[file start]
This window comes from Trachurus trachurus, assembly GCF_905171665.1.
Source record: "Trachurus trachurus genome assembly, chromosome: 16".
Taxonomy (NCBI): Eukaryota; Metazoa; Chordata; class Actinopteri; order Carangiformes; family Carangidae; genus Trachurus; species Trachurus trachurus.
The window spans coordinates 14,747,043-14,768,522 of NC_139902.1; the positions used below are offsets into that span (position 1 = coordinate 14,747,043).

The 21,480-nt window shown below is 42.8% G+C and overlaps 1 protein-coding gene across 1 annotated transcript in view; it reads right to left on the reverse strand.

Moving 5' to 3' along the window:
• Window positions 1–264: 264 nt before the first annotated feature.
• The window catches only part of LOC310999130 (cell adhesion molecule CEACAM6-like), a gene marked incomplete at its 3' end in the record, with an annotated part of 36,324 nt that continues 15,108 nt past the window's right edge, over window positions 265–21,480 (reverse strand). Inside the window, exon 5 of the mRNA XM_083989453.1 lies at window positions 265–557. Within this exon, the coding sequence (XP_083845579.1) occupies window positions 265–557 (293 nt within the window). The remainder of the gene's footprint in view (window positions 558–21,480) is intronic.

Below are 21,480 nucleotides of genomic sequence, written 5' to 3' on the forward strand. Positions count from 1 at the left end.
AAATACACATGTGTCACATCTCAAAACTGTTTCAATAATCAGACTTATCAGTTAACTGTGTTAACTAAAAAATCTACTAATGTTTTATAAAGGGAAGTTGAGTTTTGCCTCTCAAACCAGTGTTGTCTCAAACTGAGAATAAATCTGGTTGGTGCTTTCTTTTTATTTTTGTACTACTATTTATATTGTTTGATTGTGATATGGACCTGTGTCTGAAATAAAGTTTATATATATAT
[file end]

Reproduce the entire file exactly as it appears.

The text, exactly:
This window comes from Trachurus trachurus, assembly GCF_905171665.1.
Source record: "Trachurus trachurus genome assembly, chromosome: 16".
Taxonomy (NCBI): Eukaryota; Metazoa; Chordata; class Actinopteri; order Carangiformes; family Carangidae; genus Trachurus; species Trachurus trachurus.
The window spans coordinates 14,747,043-14,768,522 of NC_139902.1; the positions used below are offsets into that span (position 1 = coordinate 14,747,043).

The 21,480-nt window shown below is 42.8% G+C and overlaps 1 protein-coding gene across 1 annotated transcript in view; it reads right to left on the reverse strand.

Moving 5' to 3' along the window:
• Window positions 1–264: 264 nt before the first annotated feature.
• The window catches only part of LOC310999130 (cell adhesion molecule CEACAM6-like), a gene marked incomplete at its 3' end in the record, with an annotated part of 36,324 nt that continues 15,108 nt past the window's right edge, over window positions 265–21,480 (reverse strand). Inside the window, exon 5 of the mRNA XM_083989453.1 lies at window positions 265–557. Within this exon, the coding sequence (XP_083845579.1) occupies window positions 265–557 (293 nt within the window). The remainder of the gene's footprint in view (window positions 558–21,480) is intronic.

Below are 21,480 nucleotides of genomic sequence, written 5' to 3' on the forward strand. Positions count from 1 at the left end.
AAATACACATGTGTCACATCTCAAAACTGTTTCAATAATCAGACTTATCAGTTAACTGTGTTAACTAAAAAATCTACTAATGTTTTATAAAGGGAAGTTGAGTTTTGCCTCTCAAACCAGTGTTGTCTCAAACTGAGAATAAATCTGGTTGGTGCTTTCTTTTTATTTTTGTACTACTATTTATATTGTTTGATTGTGATATGGACCTGTGTCTGAAATAAAGTTTATATATATAT